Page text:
Largest Rabbit Breeds: 7 Types That are Over 9 Pounds

close up of a giant rabbit

Do you think of rabbits as itty-bitty balls of fluff that weigh close to nothing? If you do, you’ll surely be surprised to know that some buns can grow as big as a medium-sized dog. Yes, a dog! And these largest rabbit breeds are just as affectionate as their smaller counterparts.

Let’s take a look at seven different types of giant rabbits and see if one will make a great addition to your pet-loving home.  

Types of Large Rabbit Breeds

We’re looking at seven breeds of rabbits that are considered giant or large. These big rabbits are typically over 7 pounds with some tipping the scales at 25 pounds! Care for a larger breed of rabbit is slightly different than that of a smaller breed like a mini or holland lop. From the food intake to the enclosure, if you’re considering a larger breed rabbit, you’ll want to make sure you have the space to care for them.

Read on to discover more about seven breeds of large rabbits:

1. Flemish Giant  

side shot of a big flemish giant rabbit

They’re not called the “king of rabbits” for nothing. The heavyweight among the large breed, the Flemish Giant, typically tips the scale at 14 pounds, and some may even reach an impressive 22 pounds. But don’t be intimidated by their size because they’re also known as the gentle giants of the rabbit world.  

Their sweet, docile nature makes them great pets and if you socialize them at a young age, they’ll do well even with small kids. Thanks to their size, you won’t have to worry as much as with smaller, more fragile breeds when it comes to the handling they can get from your young ones. However, you’ll still need to supervise any interactions between this bun and small children, of course.  

2. Giant Angora  

side shot of a big angora rabbit

This giant rabbit breed is quite a beauty with its pink eyes and long white fur. The males usually reach a weight of around 9 pounds while the females are heftier at 10 pounds.  

Calm and easy-going like the Flemish Giant, the Giant Angora enjoys tremendous popularity as a household pet. However, if you’re looking to take one home, be ready with a good comb as their long fur and wool undercoat need intense grooming.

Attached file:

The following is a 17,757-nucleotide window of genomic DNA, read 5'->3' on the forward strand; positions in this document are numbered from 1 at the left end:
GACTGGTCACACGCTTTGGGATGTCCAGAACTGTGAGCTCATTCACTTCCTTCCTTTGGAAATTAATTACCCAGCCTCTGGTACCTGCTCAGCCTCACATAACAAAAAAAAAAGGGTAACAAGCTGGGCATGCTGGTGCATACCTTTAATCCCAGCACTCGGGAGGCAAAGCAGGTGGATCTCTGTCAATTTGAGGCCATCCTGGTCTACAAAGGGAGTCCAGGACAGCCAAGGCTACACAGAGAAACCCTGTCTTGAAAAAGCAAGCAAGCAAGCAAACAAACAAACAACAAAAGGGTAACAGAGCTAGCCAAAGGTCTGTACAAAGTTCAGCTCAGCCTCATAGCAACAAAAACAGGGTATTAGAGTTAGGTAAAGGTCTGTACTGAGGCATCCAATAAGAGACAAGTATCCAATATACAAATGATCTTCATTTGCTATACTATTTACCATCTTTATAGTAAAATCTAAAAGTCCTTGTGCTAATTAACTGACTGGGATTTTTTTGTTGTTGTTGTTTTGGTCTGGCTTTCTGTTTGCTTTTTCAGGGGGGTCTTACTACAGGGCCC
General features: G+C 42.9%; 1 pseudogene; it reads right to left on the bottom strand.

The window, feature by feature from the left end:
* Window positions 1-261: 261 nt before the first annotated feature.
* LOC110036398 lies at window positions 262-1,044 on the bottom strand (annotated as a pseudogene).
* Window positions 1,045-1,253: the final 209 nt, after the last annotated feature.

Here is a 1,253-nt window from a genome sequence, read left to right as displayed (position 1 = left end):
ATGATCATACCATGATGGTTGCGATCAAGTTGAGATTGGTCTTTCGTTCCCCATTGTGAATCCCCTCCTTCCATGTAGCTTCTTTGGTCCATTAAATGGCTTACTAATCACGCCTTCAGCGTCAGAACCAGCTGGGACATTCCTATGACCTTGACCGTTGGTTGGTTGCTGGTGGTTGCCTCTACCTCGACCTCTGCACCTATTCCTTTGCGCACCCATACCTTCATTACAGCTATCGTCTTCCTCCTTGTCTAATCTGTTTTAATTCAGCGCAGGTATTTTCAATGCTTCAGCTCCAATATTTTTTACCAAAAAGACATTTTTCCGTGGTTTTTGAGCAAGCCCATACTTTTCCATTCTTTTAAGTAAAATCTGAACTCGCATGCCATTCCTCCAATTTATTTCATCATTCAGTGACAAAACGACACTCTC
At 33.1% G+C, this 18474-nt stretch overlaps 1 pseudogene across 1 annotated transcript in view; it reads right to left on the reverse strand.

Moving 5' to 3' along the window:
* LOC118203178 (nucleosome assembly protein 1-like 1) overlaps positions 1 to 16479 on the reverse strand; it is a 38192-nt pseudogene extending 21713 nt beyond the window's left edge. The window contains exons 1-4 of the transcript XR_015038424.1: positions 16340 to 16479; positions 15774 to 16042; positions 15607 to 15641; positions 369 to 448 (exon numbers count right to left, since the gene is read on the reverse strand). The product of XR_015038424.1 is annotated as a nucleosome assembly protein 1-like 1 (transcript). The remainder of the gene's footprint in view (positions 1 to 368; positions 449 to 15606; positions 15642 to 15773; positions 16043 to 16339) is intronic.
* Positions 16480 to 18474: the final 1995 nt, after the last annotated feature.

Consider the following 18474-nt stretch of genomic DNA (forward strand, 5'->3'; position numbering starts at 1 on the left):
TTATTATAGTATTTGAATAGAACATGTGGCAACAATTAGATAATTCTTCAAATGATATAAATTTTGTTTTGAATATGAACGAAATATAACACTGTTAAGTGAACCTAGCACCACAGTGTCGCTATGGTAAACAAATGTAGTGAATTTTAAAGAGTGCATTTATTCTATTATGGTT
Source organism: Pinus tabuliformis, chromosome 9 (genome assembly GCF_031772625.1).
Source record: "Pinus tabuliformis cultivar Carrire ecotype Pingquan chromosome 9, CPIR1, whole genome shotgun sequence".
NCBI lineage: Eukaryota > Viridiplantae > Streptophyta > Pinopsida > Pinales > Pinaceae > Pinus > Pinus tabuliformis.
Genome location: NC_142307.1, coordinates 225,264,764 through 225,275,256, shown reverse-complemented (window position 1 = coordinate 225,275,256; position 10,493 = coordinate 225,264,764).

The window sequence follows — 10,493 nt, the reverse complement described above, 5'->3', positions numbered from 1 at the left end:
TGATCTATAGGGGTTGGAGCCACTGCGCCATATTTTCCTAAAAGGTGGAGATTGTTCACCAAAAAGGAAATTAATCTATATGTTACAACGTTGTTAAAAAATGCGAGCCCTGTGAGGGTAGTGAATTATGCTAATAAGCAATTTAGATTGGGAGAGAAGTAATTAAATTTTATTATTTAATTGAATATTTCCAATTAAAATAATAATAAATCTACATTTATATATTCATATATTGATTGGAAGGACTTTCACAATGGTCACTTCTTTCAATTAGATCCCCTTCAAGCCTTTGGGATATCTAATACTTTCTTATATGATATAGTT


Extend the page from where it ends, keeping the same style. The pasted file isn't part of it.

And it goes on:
You can house your Giant Angora indoors or outdoors. But those kept outside your home need protection from predators and extreme weather.  

3. Giant Chinchilla  

side shot of a big chinchilla rabbit

A cross between the regular Chinchilla and the Flemish Giant, this bun breed weighs in at 12-15 pounds for the buck and around 13-16 pounds for the doe.  

With their sweet disposition and easy maintenance, the Giant Chinchilla are ideal house pets for seniors, homes with kids, and working singles. These giant buns love to lounge around the house and be with their human family, which makes them wonderful companions. 

As a breed, Giant Chinchillas have no major health issues, but they can suffer in extreme heat, so make sure you keep them cool, especially during hot summer days.  

4. Giant French Lop  

side shot of a giant french lop rabbit

As the breed’s name implies, this bun originated from France and was created by crossing an English Lop and a butterfly rabbit.

Giant French Lops reach approximately 10 pounds during adulthood, and their soft, dense coat comes in various colors.   

This is one intelligent bun. Some fur parents even claim they are the smartest among the rabbit breeds. With their docile nature, they do well with kids and even with other pets, such as cats and dogs.  

They love company so keeping them in pairs is a good idea.  

5. Continental Giant Rabbit  

side shot of a big rabbit

Like the Giant French Lop, the Continental Giant is another smart bun, making them easy to train. Add the friendliness of this large breed to their endearing traits, and you have a rabbit that many fur parents will love to have in their homes.